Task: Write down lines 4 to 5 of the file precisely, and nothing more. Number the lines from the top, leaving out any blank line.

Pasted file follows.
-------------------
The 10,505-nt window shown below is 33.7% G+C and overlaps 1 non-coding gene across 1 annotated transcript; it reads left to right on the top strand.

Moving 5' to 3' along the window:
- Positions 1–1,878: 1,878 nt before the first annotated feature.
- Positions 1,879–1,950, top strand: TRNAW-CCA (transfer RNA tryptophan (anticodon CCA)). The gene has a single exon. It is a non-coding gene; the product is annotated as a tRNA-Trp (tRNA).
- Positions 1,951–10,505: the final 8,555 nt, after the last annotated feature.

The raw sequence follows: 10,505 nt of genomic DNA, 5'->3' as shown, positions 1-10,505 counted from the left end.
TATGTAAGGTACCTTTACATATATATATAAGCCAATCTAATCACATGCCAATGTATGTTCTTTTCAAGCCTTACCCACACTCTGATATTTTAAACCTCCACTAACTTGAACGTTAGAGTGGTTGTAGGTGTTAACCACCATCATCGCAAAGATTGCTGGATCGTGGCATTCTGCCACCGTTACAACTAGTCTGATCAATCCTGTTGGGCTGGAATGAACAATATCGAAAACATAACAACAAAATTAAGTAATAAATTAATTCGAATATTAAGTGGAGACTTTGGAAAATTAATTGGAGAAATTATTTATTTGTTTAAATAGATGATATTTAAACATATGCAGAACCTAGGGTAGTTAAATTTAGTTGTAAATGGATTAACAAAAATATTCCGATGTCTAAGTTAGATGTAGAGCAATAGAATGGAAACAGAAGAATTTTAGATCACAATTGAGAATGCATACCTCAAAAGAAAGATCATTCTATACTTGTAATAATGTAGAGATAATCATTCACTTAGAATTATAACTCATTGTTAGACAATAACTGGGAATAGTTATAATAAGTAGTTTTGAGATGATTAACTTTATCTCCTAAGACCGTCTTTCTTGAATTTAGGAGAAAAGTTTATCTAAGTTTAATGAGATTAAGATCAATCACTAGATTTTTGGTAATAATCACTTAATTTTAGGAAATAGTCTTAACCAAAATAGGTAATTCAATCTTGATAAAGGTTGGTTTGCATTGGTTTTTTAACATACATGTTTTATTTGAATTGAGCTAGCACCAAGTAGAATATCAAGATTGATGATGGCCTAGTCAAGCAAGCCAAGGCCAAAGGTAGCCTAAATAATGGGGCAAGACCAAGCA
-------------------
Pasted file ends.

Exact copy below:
- Positions 1,879–1,950, top strand: TRNAW-CCA (transfer RNA tryptophan (anticodon CCA)). The gene has a single exon. It is a non-coding gene; the product is annotated as a tRNA-Trp (tRNA).
- Positions 1,951–10,505: the final 8,555 nt, after the last annotated feature.